3D printing

Topics: Printing, Rapid prototyping, Rapid manufacturing Pages: 11 (3419 words) Published: November 1, 2013

Question #1:
Distribute to the class on the week before presentation a tutorial handout defining the technology and describing its nature, i.e., answers to the classic “who, what, when, where, why, and how” questions. Include a timeline of the key events as you see them. During the oral, use only 1 or 2 slides to review this material.

See Appendix A.

Question #2:
What is the initial problem (ex., the market demand) which the technology needs to address? What is the current technology(ies) used to solve or lessen the problem? How well or poorly dies the current technology(ies) deal with the problem?

The introduction of 3D printing in the mid-1980s was a tremendous leap forward in the area of product prototyping. Prior to the introduction of 3D printing techniques, product manufacturers often spent significant time developing prototypes for various types of pre-production testing. Early in the industrial revolution, prototyping often meant building a single full-size, fully functional product instantiation. For instance, John Fitch made a 45-foot prototype steamboat which was tested on August 22, 1787 {{307 Anonymous 2011}}. It was only after a test of this design on the Delaware River that Fitch launched into commercial production {{307 Anonymous 2011}}. It is important to note that despite the substantial time and money Fitch invested in his prototype, its success was not enough to ensure the success of his business venture. Robert Fulton was the first person to develop a commercially viable steamboat design {{307 Anonymous 2011}}. Henry Ford undertook the development of a similar fully functional prototype of his horseless carriage in 1896 before creating the Detroit Automobile Company in 1899 {{310 Hillstrom, K. 2006}}. As manufacturing processes matured, prototyping techniques have matured as well. Automotive manufacturers, for example, often test various aspects of their products separately before investing in the production of a fully functional prototype. For instance, the metallurgical properties of the steel used in the proposed design may be considered independently of the body design. The latter is often assessed using clay models developed by sculptors. While such models provide a good means of evaluating aerodynamics as well as the aesthetic appeal of a design, the prototyping process is slow and lacks precise repeatability. More recently, Computer Numerical Control (CNC) machining has been used to build both models of overall car designs as well as individual components {{308 Anonymous 2009}}. While introducing repeatability and precision to the prototyping process, CNC processes can be wasteful as they machine a component out of a block of material using various drills, saws, and blades. Alternatively, the additive manufacturing process of 3D printing significantly reduces waste {{299 Anonymous 2011}}. In addition to waste, CNC machining can often take a significant amount of time whereas 3D printing is comparatively fast. Automotive manufacturers have begun to recognize these advantages over previous prototyping techniques and are beginning to widely employ 3D printing in the development of concept cars {{309 Barry, K. 2011}}. The automotive industry provides only one view of the needs which the introduction of 3D printing technology attempts to address. By providing speed, precision, repeatability, and efficiency, 3D printing offers tremendous benefits to those building and testing prototype designs across the various manufacturing industries.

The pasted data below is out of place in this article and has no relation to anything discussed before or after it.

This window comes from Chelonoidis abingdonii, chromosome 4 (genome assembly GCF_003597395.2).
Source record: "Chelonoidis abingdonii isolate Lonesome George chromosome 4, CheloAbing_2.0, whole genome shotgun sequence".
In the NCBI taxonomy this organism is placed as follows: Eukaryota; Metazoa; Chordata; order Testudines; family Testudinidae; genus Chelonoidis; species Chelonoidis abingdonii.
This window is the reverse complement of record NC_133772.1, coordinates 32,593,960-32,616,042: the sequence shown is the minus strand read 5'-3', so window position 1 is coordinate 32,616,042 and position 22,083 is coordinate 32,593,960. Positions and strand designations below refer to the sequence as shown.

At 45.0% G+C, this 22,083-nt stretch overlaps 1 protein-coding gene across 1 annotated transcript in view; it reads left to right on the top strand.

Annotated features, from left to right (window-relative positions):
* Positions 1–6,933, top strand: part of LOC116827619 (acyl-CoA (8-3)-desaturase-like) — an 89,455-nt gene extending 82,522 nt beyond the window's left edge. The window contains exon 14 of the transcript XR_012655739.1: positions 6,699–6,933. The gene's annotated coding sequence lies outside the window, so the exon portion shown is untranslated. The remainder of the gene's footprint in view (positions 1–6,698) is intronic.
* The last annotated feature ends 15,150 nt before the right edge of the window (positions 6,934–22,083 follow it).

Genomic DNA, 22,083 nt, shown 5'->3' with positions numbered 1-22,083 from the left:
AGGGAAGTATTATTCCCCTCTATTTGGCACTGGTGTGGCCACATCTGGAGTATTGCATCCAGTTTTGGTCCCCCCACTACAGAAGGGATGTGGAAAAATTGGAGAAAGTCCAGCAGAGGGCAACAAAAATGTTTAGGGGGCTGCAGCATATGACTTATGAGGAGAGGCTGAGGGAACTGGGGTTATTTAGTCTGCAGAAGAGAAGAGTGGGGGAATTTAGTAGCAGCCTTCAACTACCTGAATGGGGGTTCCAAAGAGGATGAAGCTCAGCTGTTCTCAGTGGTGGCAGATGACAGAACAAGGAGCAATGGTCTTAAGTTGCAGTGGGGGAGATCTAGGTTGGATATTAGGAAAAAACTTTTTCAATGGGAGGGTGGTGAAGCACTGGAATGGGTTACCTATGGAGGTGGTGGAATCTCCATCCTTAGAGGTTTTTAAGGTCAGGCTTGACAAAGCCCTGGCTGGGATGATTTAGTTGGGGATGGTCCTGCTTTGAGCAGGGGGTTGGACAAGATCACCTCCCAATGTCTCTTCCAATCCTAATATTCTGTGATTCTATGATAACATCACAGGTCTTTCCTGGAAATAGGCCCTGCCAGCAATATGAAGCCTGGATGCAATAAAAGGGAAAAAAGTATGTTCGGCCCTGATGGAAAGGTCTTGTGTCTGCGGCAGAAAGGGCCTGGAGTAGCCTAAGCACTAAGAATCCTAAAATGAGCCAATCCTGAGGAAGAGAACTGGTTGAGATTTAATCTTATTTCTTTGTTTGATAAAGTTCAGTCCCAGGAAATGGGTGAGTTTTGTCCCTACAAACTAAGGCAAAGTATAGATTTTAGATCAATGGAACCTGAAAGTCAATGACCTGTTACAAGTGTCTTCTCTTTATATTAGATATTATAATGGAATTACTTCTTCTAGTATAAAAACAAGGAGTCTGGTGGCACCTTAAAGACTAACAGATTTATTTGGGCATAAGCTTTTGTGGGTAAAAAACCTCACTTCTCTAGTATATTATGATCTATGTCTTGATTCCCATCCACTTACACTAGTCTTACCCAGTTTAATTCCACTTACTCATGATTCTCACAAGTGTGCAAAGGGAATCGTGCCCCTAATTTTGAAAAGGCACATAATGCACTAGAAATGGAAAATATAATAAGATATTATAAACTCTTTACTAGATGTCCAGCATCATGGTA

Question #3:
Recalling James Burke, what causation factors can you identify? Explain.

The introduction of 3D printing was the result of the personal ambition of Charles “Chuck” Hull. Hull invented the technology that supports 3D printing in 1984 {{306 Anonymous 2011}}. In 1986 Hull patented the process of 3D printing (Stereolithography) which he defined as “a method and apparatus for making solid...
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